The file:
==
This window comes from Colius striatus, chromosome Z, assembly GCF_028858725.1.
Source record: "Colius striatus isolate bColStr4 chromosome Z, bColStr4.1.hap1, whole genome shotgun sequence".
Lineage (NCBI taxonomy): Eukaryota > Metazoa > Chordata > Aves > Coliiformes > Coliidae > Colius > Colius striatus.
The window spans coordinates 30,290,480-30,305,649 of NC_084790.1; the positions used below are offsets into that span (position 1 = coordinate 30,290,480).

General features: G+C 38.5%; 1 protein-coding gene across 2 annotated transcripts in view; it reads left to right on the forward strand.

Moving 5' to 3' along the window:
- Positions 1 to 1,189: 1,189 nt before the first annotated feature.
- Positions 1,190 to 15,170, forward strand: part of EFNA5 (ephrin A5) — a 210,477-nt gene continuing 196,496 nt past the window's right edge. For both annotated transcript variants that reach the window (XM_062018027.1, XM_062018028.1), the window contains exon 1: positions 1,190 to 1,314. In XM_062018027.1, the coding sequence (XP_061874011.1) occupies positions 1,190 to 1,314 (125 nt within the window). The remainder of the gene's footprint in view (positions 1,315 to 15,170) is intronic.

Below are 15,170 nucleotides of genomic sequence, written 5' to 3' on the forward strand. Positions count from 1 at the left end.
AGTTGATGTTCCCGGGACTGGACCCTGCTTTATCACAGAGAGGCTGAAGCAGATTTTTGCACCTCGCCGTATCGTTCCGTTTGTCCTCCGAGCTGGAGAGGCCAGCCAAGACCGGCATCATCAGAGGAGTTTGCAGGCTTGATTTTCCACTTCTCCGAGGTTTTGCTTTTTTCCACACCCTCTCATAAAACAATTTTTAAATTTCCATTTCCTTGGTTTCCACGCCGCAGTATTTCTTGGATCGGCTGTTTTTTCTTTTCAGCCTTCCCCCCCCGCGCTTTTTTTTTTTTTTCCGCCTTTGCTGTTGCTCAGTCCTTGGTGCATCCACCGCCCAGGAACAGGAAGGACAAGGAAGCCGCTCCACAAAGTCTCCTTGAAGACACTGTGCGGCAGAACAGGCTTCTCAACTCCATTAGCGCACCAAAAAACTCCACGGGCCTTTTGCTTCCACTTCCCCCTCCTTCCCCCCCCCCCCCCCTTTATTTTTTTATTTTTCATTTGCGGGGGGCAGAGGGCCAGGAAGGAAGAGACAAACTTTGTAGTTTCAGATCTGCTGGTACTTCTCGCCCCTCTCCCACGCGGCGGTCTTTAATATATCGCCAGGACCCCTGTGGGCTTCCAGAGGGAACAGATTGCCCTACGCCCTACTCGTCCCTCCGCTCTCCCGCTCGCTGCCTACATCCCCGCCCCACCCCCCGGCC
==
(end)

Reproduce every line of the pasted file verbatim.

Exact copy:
This window comes from Colius striatus, chromosome Z, assembly GCF_028858725.1.
Source record: "Colius striatus isolate bColStr4 chromosome Z, bColStr4.1.hap1, whole genome shotgun sequence".
Lineage (NCBI taxonomy): Eukaryota > Metazoa > Chordata > Aves > Coliiformes > Coliidae > Colius > Colius striatus.
The window spans coordinates 30,290,480-30,305,649 of NC_084790.1; the positions used below are offsets into that span (position 1 = coordinate 30,290,480).

General features: G+C 38.5%; 1 protein-coding gene across 2 annotated transcripts in view; it reads left to right on the forward strand.

Moving 5' to 3' along the window:
- Positions 1 to 1,189: 1,189 nt before the first annotated feature.
- Positions 1,190 to 15,170, forward strand: part of EFNA5 (ephrin A5) — a 210,477-nt gene continuing 196,496 nt past the window's right edge. For both annotated transcript variants that reach the window (XM_062018027.1, XM_062018028.1), the window contains exon 1: positions 1,190 to 1,314. In XM_062018027.1, the coding sequence (XP_061874011.1) occupies positions 1,190 to 1,314 (125 nt within the window). The remainder of the gene's footprint in view (positions 1,315 to 15,170) is intronic.

Below are 15,170 nucleotides of genomic sequence, written 5' to 3' on the forward strand. Positions count from 1 at the left end.
AGTTGATGTTCCCGGGACTGGACCCTGCTTTATCACAGAGAGGCTGAAGCAGATTTTTGCACCTCGCCGTATCGTTCCGTTTGTCCTCCGAGCTGGAGAGGCCAGCCAAGACCGGCATCATCAGAGGAGTTTGCAGGCTTGATTTTCCACTTCTCCGAGGTTTTGCTTTTTTCCACACCCTCTCATAAAACAATTTTTAAATTTCCATTTCCTTGGTTTCCACGCCGCAGTATTTCTTGGATCGGCTGTTTTTTCTTTTCAGCCTTCCCCCCCCGCGCTTTTTTTTTTTTTTCCGCCTTTGCTGTTGCTCAGTCCTTGGTGCATCCACCGCCCAGGAACAGGAAGGACAAGGAAGCCGCTCCACAAAGTCTCCTTGAAGACACTGTGCGGCAGAACAGGCTTCTCAACTCCATTAGCGCACCAAAAAACTCCACGGGCCTTTTGCTTCCACTTCCCCCTCCTTCCCCCCCCCCCCCCCTTTATTTTTTTATTTTTCATTTGCGGGGGGCAGAGGGCCAGGAAGGAAGAGACAAACTTTGTAGTTTCAGATCTGCTGGTACTTCTCGCCCCTCTCCCACGCGGCGGTCTTTAATATATCGCCAGGACCCCTGTGGGCTTCCAGAGGGAACAGATTGCCCTACGCCCTACTCGTCCCTCCGCTCTCCCGCTCGCTGCCTACATCCCCGCCCCACCCCCCGGCC